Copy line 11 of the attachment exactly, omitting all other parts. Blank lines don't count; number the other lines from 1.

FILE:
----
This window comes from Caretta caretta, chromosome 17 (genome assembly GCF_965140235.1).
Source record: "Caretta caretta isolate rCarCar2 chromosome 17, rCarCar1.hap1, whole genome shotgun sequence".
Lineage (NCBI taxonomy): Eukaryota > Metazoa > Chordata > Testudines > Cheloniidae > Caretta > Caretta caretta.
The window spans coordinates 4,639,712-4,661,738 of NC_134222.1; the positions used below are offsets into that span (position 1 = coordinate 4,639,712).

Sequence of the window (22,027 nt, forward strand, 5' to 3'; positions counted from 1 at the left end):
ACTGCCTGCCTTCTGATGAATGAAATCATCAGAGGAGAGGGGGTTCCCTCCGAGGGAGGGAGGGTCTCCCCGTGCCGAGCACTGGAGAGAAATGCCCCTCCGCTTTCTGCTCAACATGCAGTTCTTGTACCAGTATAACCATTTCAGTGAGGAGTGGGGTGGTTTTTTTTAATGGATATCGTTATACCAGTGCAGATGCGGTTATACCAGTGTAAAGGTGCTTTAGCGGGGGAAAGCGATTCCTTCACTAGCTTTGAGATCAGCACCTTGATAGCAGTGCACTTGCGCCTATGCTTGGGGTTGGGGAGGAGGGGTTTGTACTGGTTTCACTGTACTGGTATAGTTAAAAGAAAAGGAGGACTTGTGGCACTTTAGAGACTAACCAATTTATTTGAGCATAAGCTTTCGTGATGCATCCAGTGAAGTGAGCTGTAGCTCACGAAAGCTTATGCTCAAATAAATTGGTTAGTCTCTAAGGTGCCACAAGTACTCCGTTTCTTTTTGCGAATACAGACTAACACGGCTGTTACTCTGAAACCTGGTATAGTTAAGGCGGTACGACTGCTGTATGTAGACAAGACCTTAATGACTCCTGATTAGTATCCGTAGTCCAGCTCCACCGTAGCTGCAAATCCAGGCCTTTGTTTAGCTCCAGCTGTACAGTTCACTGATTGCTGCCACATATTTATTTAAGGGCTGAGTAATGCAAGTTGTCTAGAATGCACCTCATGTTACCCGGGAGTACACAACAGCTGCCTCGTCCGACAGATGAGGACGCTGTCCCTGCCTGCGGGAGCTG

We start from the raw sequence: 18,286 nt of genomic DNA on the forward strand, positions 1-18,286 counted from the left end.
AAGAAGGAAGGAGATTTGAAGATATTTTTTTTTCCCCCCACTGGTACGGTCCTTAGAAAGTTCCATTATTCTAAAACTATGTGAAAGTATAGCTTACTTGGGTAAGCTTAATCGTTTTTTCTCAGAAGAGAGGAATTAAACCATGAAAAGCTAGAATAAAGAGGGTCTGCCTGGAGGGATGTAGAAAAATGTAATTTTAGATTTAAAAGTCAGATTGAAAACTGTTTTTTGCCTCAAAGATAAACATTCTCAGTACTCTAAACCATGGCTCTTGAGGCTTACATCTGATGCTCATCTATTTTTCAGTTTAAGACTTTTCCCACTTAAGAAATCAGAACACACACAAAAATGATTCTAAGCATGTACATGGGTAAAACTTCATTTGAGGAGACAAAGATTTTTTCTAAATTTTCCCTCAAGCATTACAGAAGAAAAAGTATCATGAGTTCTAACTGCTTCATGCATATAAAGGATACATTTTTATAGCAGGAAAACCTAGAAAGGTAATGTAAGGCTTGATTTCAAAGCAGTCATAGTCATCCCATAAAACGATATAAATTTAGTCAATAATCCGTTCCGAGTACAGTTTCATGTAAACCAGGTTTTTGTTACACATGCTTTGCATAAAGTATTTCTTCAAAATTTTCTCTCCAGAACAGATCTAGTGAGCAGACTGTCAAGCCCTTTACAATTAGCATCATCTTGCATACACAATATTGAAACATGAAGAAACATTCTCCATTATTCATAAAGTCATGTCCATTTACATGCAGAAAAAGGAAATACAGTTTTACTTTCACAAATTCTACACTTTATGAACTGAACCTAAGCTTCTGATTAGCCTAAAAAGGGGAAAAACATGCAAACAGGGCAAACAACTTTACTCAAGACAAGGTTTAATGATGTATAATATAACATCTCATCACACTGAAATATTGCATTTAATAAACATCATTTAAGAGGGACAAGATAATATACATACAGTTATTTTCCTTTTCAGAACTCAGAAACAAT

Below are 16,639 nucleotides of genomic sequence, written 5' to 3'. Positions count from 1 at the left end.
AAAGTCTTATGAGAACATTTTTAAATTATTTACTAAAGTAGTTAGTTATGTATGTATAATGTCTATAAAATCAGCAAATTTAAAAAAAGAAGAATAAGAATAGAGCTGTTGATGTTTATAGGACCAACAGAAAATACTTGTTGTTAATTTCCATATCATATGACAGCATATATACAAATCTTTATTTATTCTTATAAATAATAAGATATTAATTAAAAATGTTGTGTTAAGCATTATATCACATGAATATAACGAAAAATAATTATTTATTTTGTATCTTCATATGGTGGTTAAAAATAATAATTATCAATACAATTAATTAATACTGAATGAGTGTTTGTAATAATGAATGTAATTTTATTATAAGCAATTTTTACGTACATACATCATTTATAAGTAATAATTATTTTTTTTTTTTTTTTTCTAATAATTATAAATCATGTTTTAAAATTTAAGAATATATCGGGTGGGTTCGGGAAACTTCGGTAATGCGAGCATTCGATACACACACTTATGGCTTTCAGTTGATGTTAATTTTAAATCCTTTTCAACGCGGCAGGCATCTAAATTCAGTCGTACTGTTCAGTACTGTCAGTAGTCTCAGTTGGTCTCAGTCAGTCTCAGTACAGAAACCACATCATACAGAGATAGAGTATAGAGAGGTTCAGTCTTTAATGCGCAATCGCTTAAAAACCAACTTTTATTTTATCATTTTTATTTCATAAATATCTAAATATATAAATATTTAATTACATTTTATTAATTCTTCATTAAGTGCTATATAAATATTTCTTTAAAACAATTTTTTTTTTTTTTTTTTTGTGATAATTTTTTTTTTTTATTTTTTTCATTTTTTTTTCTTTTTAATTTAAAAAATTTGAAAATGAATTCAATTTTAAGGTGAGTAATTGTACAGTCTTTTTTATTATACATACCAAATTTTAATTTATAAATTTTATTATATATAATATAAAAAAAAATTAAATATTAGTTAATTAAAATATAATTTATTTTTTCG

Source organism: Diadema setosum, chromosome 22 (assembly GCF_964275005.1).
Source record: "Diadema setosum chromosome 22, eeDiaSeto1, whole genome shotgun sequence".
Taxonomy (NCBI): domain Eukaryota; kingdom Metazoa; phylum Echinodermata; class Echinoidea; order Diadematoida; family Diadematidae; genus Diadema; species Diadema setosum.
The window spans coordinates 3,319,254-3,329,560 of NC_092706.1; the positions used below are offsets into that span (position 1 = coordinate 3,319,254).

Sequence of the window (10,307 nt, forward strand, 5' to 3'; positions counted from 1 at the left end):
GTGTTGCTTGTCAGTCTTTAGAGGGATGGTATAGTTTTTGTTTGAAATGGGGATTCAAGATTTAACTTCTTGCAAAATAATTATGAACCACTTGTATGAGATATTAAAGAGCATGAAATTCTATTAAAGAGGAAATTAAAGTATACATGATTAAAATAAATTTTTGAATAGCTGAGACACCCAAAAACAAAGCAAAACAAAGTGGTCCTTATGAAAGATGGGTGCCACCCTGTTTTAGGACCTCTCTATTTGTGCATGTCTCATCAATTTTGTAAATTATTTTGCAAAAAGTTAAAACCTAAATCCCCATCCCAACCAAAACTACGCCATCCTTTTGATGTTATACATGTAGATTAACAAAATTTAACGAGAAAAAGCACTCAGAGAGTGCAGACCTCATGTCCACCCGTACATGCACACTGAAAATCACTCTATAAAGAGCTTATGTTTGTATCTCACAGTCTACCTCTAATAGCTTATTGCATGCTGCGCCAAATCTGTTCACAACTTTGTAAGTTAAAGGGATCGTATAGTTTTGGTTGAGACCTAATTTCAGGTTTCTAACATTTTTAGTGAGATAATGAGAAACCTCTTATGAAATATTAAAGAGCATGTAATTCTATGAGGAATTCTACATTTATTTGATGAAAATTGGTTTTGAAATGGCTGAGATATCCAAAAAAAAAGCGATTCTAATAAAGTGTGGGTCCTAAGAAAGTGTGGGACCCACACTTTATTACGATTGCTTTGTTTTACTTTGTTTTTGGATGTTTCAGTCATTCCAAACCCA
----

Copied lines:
Source organism: Diadema setosum, chromosome 22 (assembly GCF_964275005.1).